Fee income helped Western thrifts meet earnings expectations in the third quarter despite a difficult interest rate environment.
"The defensive strategy is developing alternative sources of income, so if the music stops on interest rates you don't get caught," said Charlotte A. Chamberlain of Jefferies & Co., Los Angeles.
Washington Mutual Inc. and Downey Financial Corp. were among the thrifts whose fee income helped offset compressed margins. Third-quarter income from deposit-account and other retail fees at Washington Mutual, the largest thrift in the nation, climbed 31%, to $121 million; Downey, a $5.8 billion-asset thrift, posted a 21% increase, to nearly $10 million.
Downey, based in Newport Beach, Calif., also benefited from a strong subprime auto loan operation, said Michael Abrahams of Sutro & Co. in San Francisco. "Downey managed to hold its margin flat," thanks to the auto loans," Mr. Abrahams said.
Western thrifts also continued to suffer runoff from their adjustable rate mortgage portfolios because of high levels of refinancing, analysts said. But the lost revenue from these departing assets were offset, in part, by gains from selling fixed-rate loans.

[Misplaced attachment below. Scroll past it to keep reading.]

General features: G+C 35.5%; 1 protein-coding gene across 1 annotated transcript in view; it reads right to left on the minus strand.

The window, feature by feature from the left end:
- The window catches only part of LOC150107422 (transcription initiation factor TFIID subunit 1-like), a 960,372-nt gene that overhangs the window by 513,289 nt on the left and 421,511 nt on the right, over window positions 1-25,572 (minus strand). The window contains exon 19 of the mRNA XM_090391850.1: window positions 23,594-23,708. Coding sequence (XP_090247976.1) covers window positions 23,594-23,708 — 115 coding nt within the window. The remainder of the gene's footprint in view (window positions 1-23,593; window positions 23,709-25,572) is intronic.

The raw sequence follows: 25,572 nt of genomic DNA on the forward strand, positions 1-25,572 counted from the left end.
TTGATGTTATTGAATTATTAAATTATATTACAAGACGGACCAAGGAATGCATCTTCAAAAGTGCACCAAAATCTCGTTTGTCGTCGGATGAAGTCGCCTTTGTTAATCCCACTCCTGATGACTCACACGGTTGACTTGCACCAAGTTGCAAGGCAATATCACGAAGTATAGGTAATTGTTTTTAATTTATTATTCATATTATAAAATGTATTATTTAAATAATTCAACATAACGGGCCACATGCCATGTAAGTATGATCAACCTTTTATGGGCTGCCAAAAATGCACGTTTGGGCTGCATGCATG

San Francisco-based Golden State Bancorp, for example, sold $1.8 billion in loans, a 40% increase over the same period a year earlier.
"The fact that thrifts have been taking their fixed-rate loans and selling them off really helped," said Thomas O'Donnell, an analyst with Salomon Smith Barney in New York.
A few thrifts, such as Firstfed Financial Corp. in Santa Monica, Calif., took the opposite tack and focused more on boosting interest income than fee-based revenues.
In the third quarter, fee income at the $3.8 billion-asset thrift declined 19%, to $1.3 million. But net interest income climbed nearly 5%, to $1.1 million. This helped boost net income 49%, to $8.8 million.
Firstfed's results were also buoyed by the strong California economy, which allowed it to shrink loan loss provisions.
Several other thrifts, including Golden West Financial Corp. in Oakland, did the same. The parent company of World Savings decreased its loan loss provision by 69%, to $3 million.
Smaller thrifts - those under $500 million of assets-generally did not feel the margin pressure that their larger competitors did, said Erica L. Hill, an analyst with Pacific Crest Securities in Seattle. These institutions generally benefited from a move toward a more bank-like asset mix.
"Thrifts in this class managed to keep their margins in better shape than expected," said "They are shifting to higher-yielding, bank-like loans."